Don’t Panic: Retirement Planning Amid (Coronavirus) Fears

The coronavirus outbreak has put a lot of folks in the position of financial anxiety. To gain some clarity on our current situation, we turned to Mary Beth Franklin, CFP.

Updated on Mar 24 2020

The coronavirus outbreak has put a lot of folks in the position of financial anxiety. To gain some clarity on our current situation, we turned to Mary Beth Franklin, CFP. On top of her credentials as a Certified Financial Planner, Mary Beth is also an experienced writer and editor within the financial industry, with expertise in Social Security claiming strategies, retirement, taxes, and income planning. She is currently a contributing editor for InvestmentNews. Read on to learn some of her top pieces of advice for Americans nearing retirement during the coronavirus outbreak:

These are unprecedented times, it is a crisis for both our economy and healthcare system. It’s a double whammy. Seniors are being especially affected as the most vulnerable in a market downturn. This has been the longest bull market in history. We expected a downturn in the market, but no one anticipated this.

Many people who have retired can’t go back to work. Looking at the economy, we’re already at an historically low unemployment rate. And, the shut down of the hospitality industry could cause the unemployment rate to skyrocket. In this climate, it is unlikely for older Americans to find jobs. If you are an older person with a job, you probably want to keep that job. The reality, unfortunately, is that it isn’t always our choice.

Don’t panic

These are scary times, but we’re in this together and we’ll get through this together. Acts of kindness can go quite a long way in a situation like this, so give your neighbors a wave or a smile when you see them. And, remember to do what you can do to help the people in your community. Many people can get depressed, angry, and emotional during these times, so let’s try to strike the right note early on and go together from there. Keep in mind that conservative investments will not be affected as much. And, don’t feel the need to keep checking your portfolio balances, especially if it gives you anxiety. Don’t allow yourself to make reactionary decisions. If you do, you may miss those big bounces and a chance to recover. Also, I also wouldn’t be surprised to see some forgiveness on mortgage payments during this time. The government may offer a forbearance to help deal with our nation’s mounting debt.

Look at the long-term

Remember that your investments exist on paper, you haven’t really lost that money unless you sold out today. Retirement is designed for a long period of time. If you’re still working, it is advised that you have at least 3-4 months of emergency cash prepared, especially for necessities like housing, medical, and utility costs. As you near retirement, you’re more likely to have conservative investments. You still have time, so don’t touch those investments. In most cases, retirees are usually in a better position because most have a pension, Social Security, and/or Medicare benefits that are stable and will continue on into retirement. Hopefully you have the proper allocations in place at this point in your life. If you do, do nothing.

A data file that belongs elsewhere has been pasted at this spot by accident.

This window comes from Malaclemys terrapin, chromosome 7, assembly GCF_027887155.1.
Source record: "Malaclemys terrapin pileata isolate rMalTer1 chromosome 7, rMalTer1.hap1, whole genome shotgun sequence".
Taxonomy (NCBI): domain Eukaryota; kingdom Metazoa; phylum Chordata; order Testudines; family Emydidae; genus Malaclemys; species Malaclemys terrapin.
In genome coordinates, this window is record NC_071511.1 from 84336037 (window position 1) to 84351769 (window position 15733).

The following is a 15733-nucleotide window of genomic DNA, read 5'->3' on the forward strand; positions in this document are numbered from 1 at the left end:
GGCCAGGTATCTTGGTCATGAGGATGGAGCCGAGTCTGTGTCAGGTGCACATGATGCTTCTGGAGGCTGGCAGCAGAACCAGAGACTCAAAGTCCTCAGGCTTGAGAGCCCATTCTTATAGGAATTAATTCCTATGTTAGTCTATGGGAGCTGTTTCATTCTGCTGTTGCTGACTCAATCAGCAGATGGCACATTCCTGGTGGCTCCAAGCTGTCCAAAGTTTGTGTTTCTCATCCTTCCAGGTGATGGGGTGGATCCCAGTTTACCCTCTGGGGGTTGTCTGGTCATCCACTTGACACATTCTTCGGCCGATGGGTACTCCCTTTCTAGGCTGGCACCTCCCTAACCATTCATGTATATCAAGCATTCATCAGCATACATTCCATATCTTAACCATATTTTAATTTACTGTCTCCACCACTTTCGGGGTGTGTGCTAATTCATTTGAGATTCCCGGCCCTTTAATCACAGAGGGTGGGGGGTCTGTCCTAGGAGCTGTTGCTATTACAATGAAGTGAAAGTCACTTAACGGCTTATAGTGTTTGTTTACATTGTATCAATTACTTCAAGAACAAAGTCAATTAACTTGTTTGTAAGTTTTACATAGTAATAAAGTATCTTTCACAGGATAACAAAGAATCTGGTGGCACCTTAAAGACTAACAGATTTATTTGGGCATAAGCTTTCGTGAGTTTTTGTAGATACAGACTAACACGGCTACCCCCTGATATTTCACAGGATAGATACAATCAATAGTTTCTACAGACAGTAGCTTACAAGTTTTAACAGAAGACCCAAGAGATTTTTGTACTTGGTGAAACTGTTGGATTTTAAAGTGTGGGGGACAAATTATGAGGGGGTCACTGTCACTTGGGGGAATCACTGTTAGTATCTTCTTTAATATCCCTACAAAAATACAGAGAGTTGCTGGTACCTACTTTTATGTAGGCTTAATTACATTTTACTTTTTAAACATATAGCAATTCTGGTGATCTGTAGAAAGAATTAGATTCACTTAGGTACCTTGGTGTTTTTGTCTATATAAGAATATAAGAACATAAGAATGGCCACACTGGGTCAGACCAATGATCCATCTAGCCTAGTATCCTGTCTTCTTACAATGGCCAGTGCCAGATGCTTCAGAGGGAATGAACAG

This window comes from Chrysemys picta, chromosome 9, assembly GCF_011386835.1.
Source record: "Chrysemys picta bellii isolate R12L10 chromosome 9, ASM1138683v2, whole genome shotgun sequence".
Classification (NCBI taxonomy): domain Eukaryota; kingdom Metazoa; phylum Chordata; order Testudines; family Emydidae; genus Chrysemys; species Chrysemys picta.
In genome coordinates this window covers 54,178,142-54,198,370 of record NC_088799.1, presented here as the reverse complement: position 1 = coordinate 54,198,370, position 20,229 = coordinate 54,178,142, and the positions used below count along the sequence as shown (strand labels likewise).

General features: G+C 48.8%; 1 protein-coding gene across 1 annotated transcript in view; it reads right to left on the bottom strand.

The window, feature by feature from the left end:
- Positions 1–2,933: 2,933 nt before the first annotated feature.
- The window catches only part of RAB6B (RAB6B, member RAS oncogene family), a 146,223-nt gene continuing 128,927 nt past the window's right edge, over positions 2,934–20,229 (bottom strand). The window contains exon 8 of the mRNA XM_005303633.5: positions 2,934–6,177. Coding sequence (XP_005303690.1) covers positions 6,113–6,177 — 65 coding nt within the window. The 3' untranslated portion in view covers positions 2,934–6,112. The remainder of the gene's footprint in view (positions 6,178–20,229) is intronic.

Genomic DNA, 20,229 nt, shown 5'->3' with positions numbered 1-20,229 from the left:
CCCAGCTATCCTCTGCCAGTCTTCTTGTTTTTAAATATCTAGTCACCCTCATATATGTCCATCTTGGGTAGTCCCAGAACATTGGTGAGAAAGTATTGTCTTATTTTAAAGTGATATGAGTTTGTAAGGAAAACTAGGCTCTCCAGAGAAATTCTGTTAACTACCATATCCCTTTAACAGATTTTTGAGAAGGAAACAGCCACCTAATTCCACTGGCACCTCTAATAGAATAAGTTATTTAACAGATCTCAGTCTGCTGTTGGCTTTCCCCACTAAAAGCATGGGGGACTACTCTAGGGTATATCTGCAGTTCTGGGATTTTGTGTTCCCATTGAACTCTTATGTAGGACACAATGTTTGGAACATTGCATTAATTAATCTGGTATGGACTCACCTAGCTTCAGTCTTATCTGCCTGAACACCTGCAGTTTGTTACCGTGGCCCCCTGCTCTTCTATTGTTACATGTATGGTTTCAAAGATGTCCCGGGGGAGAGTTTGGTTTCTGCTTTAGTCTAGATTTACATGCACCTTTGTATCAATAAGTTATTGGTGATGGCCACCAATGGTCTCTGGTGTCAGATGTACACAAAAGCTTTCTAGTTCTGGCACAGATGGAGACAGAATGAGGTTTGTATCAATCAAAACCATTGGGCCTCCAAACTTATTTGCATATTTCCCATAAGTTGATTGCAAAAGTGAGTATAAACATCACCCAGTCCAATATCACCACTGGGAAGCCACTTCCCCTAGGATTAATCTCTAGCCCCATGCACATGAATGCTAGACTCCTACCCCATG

Beware of irreversible decisions

Fear is natural during times like these. But, you shouldn’t allow panic to dictate your decisions, as some of them can be irreversible. For example: Social Security. This is a scary time, and we shouldn’t make light of the situation. However, to people out there who haven’t claimed their Social Security benefit yet, don’t do it now simply out of fear. Unless you really need it, wait to claim until you’re at the point to receive the full benefit for the rest of your life. If you mistakenly take it out too early, you have up to twelve months to reverse this decision. However, it does require paying back what you received up to that point. Take time to think things through and consider what is going to benefit you in the long run.

Get some professional advice

Consult a financial advisor who can objectively look at your decisions, provide impartial listening, and give you some sound advice. Getting help from a financial advisor can help you from making irreversible financial mistakes. This can be helpful at nearly any time, but especially so when things feel so uncertain. Remember, there is always light at the end of the tunnel.

COVID-19 has created a wide range of financial issues for many Americans. Those in or nearing retirement can be some of those most seriously impacted. If you’re in this situation, try not to panic. Don’t make reactionary decisions, and keep the long-term in mind. And of equal importance, be kind to your neighbors during this situation. Everyone has been affected in one way or another, and the best way to move forward is to do so together.

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